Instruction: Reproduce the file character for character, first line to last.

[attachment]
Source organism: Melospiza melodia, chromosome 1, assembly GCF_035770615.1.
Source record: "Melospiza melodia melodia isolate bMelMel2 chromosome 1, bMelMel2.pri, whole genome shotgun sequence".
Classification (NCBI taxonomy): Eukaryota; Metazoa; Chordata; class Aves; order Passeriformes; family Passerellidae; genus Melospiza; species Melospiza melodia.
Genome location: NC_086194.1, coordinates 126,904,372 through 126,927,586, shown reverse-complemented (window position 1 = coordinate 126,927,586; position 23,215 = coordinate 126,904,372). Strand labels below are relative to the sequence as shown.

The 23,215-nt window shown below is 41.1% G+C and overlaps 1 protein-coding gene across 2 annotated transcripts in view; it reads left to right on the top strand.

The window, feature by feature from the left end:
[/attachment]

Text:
Source organism: Melospiza melodia, chromosome 1, assembly GCF_035770615.1.
Source record: "Melospiza melodia melodia isolate bMelMel2 chromosome 1, bMelMel2.pri, whole genome shotgun sequence".
Classification (NCBI taxonomy): Eukaryota; Metazoa; Chordata; class Aves; order Passeriformes; family Passerellidae; genus Melospiza; species Melospiza melodia.
Genome location: NC_086194.1, coordinates 126,904,372 through 126,927,586, shown reverse-complemented (window position 1 = coordinate 126,927,586; position 23,215 = coordinate 126,904,372). Strand labels below are relative to the sequence as shown.

The 23,215-nt window shown below is 41.1% G+C and overlaps 1 protein-coding gene across 2 annotated transcripts in view; it reads left to right on the top strand.

The window, feature by feature from the left end: